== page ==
Abbreviations: Sec., section; ac., acres; Wf., wife; ch., children; ( ), years in county; O., owner; H., renter. Adair, C. W. Wf. Bertha; ch. Florence, Maxine, Don. P. O. Exira, R. 1. O. 120 ac., sec. 24. (37.) Anderson, E. H. Wf. Christina; ch. Russell. P. O. Hamlin, R. 1. R. 153.91 ac., sec. 5. (20.) Owner, J. F. Mortinson. Artist, Dan’l. Wf. Sarah; ch. Ada, Sadie, George, John, Elmer, Anna, Clara, Madge, Robert. P. O. Exira, R. 1. O. 80 ac., sec. 2.5; O. 40 ac., sec. 36. Artist, John H. Wf. Mamie; ch. Homer, Hugh, Helen,...Read More
In 1835, the American Literary, Scientific, and Military Academy became “Norwich University,” by virtue of an act of incorporation granted by the legislature of Vermont the previous year. Captain Alden Partridge remained at the head of the institution until 1843, and soon after sold the buildings and grounds to the Trustees of the University. There was one feature in the scheme of education established at Norwich University which honorably distinguished it from nearly all other similar institutions of its time in New England. From the first it was wholly free from sectarian influence. This principle was prominently set forth...Read More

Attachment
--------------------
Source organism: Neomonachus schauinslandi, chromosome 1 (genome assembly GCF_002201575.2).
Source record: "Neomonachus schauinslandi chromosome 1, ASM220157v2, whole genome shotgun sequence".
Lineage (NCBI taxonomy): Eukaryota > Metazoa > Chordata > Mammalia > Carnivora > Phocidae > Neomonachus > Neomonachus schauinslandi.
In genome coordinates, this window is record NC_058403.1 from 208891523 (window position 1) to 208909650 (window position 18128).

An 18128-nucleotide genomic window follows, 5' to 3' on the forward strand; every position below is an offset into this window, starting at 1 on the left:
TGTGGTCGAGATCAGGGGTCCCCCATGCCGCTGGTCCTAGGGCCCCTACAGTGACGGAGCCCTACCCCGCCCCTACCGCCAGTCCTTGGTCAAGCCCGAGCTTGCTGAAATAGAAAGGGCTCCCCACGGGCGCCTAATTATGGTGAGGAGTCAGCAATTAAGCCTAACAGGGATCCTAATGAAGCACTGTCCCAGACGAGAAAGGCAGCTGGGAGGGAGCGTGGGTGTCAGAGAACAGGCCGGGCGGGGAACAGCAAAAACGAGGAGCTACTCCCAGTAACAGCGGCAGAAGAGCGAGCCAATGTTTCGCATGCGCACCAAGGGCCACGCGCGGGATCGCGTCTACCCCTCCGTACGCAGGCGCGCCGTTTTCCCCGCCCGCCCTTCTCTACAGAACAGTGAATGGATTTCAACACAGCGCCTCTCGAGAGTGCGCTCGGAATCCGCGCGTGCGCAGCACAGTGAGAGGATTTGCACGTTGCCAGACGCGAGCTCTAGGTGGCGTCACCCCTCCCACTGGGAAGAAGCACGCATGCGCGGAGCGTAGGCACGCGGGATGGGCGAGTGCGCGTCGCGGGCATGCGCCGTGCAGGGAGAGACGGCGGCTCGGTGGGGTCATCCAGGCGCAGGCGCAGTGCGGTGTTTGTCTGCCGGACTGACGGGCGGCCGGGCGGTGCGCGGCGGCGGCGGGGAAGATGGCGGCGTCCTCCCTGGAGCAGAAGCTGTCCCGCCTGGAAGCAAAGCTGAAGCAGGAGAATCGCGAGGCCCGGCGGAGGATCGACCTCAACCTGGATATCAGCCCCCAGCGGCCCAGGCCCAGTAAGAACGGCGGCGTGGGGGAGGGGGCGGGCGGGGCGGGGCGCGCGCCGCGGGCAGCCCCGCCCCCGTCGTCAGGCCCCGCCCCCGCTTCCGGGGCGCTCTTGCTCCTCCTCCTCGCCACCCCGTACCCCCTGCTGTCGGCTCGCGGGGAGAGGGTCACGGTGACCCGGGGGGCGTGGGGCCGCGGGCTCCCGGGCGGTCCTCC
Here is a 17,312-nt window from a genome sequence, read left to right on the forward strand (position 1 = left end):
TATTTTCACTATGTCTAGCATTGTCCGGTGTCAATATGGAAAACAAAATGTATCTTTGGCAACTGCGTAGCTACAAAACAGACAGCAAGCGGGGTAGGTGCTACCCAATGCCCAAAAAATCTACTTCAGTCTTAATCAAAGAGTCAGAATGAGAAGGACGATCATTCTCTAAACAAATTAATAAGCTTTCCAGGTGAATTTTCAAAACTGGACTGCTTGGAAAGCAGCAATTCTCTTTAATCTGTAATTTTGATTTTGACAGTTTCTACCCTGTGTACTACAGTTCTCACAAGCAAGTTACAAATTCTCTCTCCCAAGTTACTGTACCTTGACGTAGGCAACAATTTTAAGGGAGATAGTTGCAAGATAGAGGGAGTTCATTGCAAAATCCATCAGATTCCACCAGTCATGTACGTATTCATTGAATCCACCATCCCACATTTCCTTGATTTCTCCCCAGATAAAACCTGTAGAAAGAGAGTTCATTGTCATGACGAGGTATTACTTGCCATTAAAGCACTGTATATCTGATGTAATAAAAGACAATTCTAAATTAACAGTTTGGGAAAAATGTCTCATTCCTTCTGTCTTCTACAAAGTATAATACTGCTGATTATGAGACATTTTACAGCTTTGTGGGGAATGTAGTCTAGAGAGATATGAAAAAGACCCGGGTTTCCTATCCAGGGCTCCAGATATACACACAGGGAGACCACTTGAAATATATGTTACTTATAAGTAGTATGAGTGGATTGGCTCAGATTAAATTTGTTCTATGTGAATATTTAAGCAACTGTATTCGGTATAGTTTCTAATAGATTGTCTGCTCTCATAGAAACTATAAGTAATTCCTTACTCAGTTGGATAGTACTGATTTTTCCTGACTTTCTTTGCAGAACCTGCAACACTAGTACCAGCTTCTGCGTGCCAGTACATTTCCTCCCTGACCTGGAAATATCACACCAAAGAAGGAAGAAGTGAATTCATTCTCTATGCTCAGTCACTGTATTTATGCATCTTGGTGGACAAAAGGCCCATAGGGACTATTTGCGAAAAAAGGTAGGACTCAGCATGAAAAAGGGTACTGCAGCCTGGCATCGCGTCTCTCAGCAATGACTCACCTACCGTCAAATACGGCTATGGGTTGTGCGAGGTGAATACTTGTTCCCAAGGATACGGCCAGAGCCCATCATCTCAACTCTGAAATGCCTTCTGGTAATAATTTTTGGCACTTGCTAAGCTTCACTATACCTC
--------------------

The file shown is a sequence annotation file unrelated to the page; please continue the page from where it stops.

During the four years of war for the suppression of the Rebellion, Norwich furnished 178 different men for the armies of the Union. There were seven re-enlistments, making the whole number of soldiers credited to the town 185. By the census of 1860, the number of inhabitants was 1759. It appears, therefore, that the town sent to the seat of war rather more than one in ten of its entire population, during the four years’ continuance of hostilities. About the same proportion holds good for the state at large, Vermont contributing, out of an aggregate population of 315,116, soldiers to the number of 34,555 for the defense of the Union. Of the 178 men enlisting from Norwich, twenty-seven laid down their young lives in the service of the country. The soil of every southern state, from the Potomac to the Rio Grande, was moistened by the blood or supplied a grave to one or more of these. The town paid the larger part of these men liberal bounties, amounting to about $32,000, in addition to their state and government pay. All calls for men upon the town by the national authorities were promptly and fully met. The patriotic response of our people to the expenses and sacrifices of the war was, in general, hearty and emphatic; and yet candor and the truth of history compels us to confess that...Read More